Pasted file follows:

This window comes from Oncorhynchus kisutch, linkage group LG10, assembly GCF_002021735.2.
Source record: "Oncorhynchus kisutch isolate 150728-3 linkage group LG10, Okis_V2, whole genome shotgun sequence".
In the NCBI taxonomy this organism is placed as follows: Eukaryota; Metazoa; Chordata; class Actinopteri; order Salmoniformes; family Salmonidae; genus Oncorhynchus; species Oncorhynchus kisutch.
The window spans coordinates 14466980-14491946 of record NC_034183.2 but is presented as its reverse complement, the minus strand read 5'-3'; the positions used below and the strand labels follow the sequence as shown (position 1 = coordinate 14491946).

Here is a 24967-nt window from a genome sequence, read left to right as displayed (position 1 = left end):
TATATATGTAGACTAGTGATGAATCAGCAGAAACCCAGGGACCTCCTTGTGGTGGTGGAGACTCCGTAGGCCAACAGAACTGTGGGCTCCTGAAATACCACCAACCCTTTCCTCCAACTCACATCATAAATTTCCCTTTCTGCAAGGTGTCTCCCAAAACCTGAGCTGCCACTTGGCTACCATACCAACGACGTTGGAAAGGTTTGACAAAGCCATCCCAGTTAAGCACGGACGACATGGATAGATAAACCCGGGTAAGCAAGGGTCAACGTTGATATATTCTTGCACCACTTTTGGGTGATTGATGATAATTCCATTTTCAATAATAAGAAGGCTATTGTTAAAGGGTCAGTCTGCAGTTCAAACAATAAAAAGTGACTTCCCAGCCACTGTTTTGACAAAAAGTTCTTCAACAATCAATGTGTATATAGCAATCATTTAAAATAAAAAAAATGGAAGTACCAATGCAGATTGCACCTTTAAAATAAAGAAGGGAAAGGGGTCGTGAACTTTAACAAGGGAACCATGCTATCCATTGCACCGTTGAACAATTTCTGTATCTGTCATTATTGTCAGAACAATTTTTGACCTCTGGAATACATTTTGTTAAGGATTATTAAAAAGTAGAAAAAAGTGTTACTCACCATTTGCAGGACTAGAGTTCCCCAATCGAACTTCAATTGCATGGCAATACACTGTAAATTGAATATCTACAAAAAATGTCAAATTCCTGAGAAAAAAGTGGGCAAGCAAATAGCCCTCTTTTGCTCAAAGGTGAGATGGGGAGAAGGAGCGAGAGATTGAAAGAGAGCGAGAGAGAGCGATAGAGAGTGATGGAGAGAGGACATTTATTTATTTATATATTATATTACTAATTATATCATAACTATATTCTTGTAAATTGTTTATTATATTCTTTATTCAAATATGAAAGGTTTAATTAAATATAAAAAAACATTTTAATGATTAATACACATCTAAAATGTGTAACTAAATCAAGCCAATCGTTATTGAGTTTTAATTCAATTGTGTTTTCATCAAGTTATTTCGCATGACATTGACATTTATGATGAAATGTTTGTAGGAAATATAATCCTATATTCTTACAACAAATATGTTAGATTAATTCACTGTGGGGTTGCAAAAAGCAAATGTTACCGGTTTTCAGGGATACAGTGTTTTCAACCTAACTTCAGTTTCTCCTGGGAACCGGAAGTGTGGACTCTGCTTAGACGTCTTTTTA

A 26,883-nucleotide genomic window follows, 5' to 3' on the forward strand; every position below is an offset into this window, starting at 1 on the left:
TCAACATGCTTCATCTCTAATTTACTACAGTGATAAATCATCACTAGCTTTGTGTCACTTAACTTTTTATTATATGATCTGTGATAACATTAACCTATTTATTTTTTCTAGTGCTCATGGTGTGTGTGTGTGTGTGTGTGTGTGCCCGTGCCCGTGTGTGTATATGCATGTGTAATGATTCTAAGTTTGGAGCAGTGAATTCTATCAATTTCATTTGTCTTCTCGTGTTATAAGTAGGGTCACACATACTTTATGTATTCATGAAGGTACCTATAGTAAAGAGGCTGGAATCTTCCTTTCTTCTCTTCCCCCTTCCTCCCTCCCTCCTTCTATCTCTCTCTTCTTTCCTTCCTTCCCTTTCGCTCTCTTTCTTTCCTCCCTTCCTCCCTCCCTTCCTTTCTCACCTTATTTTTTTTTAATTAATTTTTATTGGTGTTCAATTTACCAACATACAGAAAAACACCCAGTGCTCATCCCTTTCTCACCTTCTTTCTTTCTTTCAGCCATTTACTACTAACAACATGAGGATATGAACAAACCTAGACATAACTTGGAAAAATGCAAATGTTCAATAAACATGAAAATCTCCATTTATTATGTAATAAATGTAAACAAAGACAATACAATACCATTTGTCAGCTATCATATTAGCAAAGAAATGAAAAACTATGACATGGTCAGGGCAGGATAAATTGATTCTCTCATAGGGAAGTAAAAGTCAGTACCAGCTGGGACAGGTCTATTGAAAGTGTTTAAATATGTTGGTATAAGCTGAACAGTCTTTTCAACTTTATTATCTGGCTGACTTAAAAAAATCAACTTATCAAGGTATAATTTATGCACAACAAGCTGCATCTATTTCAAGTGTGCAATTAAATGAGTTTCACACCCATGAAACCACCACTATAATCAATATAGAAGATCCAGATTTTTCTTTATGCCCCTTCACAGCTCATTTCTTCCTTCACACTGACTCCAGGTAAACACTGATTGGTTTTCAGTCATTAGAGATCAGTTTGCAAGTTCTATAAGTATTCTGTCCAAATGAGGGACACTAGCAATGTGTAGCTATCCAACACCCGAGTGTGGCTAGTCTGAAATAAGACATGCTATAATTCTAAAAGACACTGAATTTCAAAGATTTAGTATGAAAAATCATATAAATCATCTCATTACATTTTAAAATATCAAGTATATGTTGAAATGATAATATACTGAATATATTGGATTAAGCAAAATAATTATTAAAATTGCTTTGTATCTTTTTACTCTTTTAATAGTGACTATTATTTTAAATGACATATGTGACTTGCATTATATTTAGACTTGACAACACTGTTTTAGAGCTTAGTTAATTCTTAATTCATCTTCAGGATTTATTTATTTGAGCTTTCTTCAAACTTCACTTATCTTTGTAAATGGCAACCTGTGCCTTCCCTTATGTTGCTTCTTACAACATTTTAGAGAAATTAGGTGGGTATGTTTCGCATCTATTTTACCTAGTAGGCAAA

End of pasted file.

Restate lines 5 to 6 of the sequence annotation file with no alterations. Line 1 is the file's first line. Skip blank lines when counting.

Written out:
Here is a 24967-nt window from a genome sequence, read left to right as displayed (position 1 = left end):
TATATATGTAGACTAGTGATGAATCAGCAGAAACCCAGGGACCTCCTTGTGGTGGTGGAGACTCCGTAGGCCAACAGAACTGTGGGCTCCTGAAATACCACCAACCCTTTCCTCCAACTCACATCATAAATTTCCCTTTCTGCAAGGTGTCTCCCAAAACCTGAGCTGCCACTTGGCTACCATACCAACGACGTTGGAAAGGTTTGACAAAGCCATCCCAGTTAAGCACGGACGACATGGATAGATAAACCCGGGTAAGCAAGGGTCAACGTTGATATATTCTTGCACCACTTTTGGGTGATTGATGATAATTCCATTTTCAATAATAAGAAGGCTATTGTTAAAGGGTCAGTCTGCAGTTCAAACAATAAAAAGTGACTTCCCAGCCACTGTTTTGACAAAAAGTTCTTCAACAATCAATGTGTATATAGCAATCATTTAAAATAAAAAAAATGGAAGTACCAATGCAGATTGCACCTTTAAAATAAAGAAGGGAAAGGGGTCGTGAACTTTAACAAGGGAACCATGCTATCCATTGCACCGTTGAACAATTTCTGTATCTGTCATTATTGTCAGAACAATTTTTGACCTCTGGAATACATTTTGTTAAGGATTATTAAAAAGTAGAAAAAAGTGTTACTCACCATTTGCAGGACTAGAGTTCCCCAATCGAACTTCAATTGCATGGCAATACACTGTAAATTGAATATCTACAAAAAATGTCAAATTCCTGAGAAAAAAGTGGGCAAGCAAATAGCCCTCTTTTGCTCAAAGGTGAGATGGGGAGAAGGAGCGAGAGATTGAAAGAGAGCGAGAGAGAGCGATAGAGAGTGATGGAGAGAGGACATTTATTTATTTATATATTATATTACTAATTATATCATAACTATATTCTTGTAAATTGTTTATTATATTCTTTATTCAAATATGAAAGGTTTAATTAAATATAAAAAAACATTTTAATGATTAATACACATCTAAAATGTGTAACTAAATCAAGCCAATCGTTATTGAGTTTTAATTCAATTGTGTTTTCATCAAGTTATTTCGCATGACATTGACATTTATGATGAAATGTTTGTAGGAAATATAATCCTATATTCTTACAACAAATATGTTAGATTAATTCACTGTGGGGTTGCAAAAAGCAAATGTTACCGGTTTTCAGGGATACAGTGTTTTCAACCTAACTTCAGTTTCTCCTGGGAACCGGAAGTGTGGACTCTGCTTAGACGTCTTTTTA